There was one sweltering L.A. day in August . . . I was wearing a suit and tie and waiting for a bus in the San Fernando Valley.  The bus was 45 minutes late.  The asphalt was steaming, the smog was suffocating, and there wasn’t an inch of shade.  I was reading a lovely little book called The Pacific Northwest Reader, in which my best friend Pandora had recently published an essay.  Pandora wrote the following lines (in reference to our freshman year outdoor orientation retreat): “We went on nature walks and had meditation time, and with each new foray I found something different.  Leaves the size of my face, curtains of moss the most vibrant green you could dream of, spiderwebs laden with dew that made them visible for yards in every direction.  Everything was so dense and lush—especially compared to the harsh, bright-light desert I had called home a week before—that my brain went a little haywire.  Part of me wanted to walk right into the forest, lie down on a mossy rock, and watch the animals, insects, and sky until I, too, was covered with green.  Another part of me, the atavistic self-preserving part, kept to the well-worn paths for fear of being swallowed whole by the wildness of it all.”  Reading those beautiful words, my memories and love of the Northwest came flooding back upon me.  And the contrast to my own life at that moment was staggering, overwhelming.  It was time for a change.  Six months later we were living here in our Arcadian cabin nestled in the woods on top of a mountain, in an idyllic pastoral setting we affectionately call Oread Island.  And Pandora’s words were the catalyst that brought us home.

There’s much more I could say, but first I want to direct your attention to some fantastic posts on the subject of Pacific Northwest Polytheism/Local Focus Polytheism.  In fact, the following three blogs were my primary inspiration for creating the blog you are reading today, and I would like to take this moment to personally thank Dver at A Forest Door, Sannion at The House of Vines, and P. Sufenas Virius Lupus at Aedicula Antinoi for the amazing and inspiring work they do.  Go read their blogs and buy all their books!  Each of these talented individuals has a completely unique spiritual perspective and style, and their writings are filled with beauty and wisdom.  In my humble opinion, their books should be required reading for anyone who calls themselves a pagan and/or a polytheist.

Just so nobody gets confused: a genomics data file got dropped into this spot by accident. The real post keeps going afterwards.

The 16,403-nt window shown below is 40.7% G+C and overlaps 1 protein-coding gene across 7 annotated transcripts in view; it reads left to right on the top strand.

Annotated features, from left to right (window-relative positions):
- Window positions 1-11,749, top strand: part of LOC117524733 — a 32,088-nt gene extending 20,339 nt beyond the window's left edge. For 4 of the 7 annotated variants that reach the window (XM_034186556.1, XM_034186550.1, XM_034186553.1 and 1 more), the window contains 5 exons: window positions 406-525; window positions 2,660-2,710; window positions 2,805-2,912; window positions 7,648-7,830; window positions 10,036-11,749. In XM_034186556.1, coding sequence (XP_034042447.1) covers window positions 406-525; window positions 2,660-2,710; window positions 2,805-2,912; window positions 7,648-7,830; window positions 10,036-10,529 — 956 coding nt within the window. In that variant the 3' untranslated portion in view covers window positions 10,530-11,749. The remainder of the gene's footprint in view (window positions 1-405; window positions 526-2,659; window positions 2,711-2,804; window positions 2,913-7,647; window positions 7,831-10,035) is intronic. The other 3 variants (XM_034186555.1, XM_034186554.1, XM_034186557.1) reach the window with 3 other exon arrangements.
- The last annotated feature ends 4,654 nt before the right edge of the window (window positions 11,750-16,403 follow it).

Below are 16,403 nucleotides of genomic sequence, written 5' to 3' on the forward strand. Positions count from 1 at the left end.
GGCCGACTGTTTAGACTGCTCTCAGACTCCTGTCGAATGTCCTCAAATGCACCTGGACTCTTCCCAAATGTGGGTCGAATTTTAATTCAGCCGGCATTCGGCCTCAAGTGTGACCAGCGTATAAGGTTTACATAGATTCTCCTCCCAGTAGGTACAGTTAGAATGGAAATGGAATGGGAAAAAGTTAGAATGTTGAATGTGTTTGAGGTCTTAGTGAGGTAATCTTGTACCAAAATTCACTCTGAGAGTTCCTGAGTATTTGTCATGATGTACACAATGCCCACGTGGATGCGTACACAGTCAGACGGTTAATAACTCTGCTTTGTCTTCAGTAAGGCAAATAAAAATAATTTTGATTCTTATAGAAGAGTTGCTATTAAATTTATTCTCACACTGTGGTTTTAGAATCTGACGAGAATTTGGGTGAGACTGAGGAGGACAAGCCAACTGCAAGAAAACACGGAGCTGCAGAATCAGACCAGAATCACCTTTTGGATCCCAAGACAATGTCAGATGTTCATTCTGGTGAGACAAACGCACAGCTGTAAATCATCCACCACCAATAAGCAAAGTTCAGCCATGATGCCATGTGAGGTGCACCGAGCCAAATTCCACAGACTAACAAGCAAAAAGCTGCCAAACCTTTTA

Posts from Dver at A Forest Door:

Deepening Reconstructionism Locally

Land Spirits

Delphi and Cascadia

Posts from Sannion at The House of Vines:

Changes

Local Focus Polytheism and Cultural Appropriation

Honoring the Kings of Alexandria on the shores of the Willamette

Weird and wonderful Oregon

Posts from P. Sufenas Virius Lupus at Aedicula Antinoi:

Earth Day must be every day to be worthwhile…

River Gods and Antinous Observance

Gone Hikin’ and Photos from Yesterday (High Points Around Fidalgo Island)

Other Pacific Northwest Polytheism Resources:

Pacific Northwest Polytheism page from Wildivine.org: An excellent resource from Sannion and Dver.

John Michael Greer on A Pacific Northwest Ogham

A Gallery of Northwest Petroglyphs: Shamanic Art of the Pacific Northwest.  A petroglyph here on the island led me to discover the goddess Tsagaglalal (aka She-Who-Watches).  I will have much more to say about her in a future post.

So what does Pacific Northwest Polytheism mean to me?  I had planned to write a short essay on the subject, but after a long hike in the woods yesterday, I decided I would leave you with three pagan reveries instead.  The following three poems/passages/reveries were written at various points last year, our first year back in the Pacific Northwest after the six hectic, career-focused years we spent in Los Angeles.  These reveries are an attempt to convey in words my deep love for this region and my spiritual connection to this beautiful land.

Three Pacific Northwest Pagan Reveries

Looking at Canada from Oread Isle

Scattered rocks and shells across the sand.
Crashing waves, a cosmic rhythm.
Crystal sky adorned with a vortex-wisp of gossamer clouds.
Bright sun burning, yet I recline in shadow upon a plastic chair.
The sound of sea-spray, sparkles of sunlight flashing from the wave-crests.
Enchantment.
Beauty overflowing, almost too painful to gaze upon directly.
A light wind refreshes.
A speedboat and two kayaks glide past.
A lone sailboat in the distance.
There is a border here . . . a border between nations.
But the cosmic rhythm of crashing waves,
the refreshing light wind,
the burning sun,
the crystal sky and vortex-wisp of gossamer clouds,
make all such borders meaningless.
Two crows glide past.
A lone plane soars in the distance.
Crashing waves,
the sound of sea-spray,
sunlight flashing from the wave-crests.
Enchantment. 

6/26/11

A Forest Quest – The Mountain Trail

Hiking deep into the woods, deep into the embrace of Grandmother Earth and up to the top of the mountain.  The first part is the hardest.  We sweat, we toil, we verge on despair, yet we trudge on, onward and upward.  Earlier, Brother Hawk guided us here, and yesterday a wedded pair of bald eagles circled the quiet lake while we toasted to our anniversary.  Last night, Jupiter was brighter than ever before, the Seven Sisters were smiling, and we were dazzled by three shooting stars.  But now, it is hot.  We sweat and we toil as we trudge onward and upward, deeper into the woods, higher up the mountain.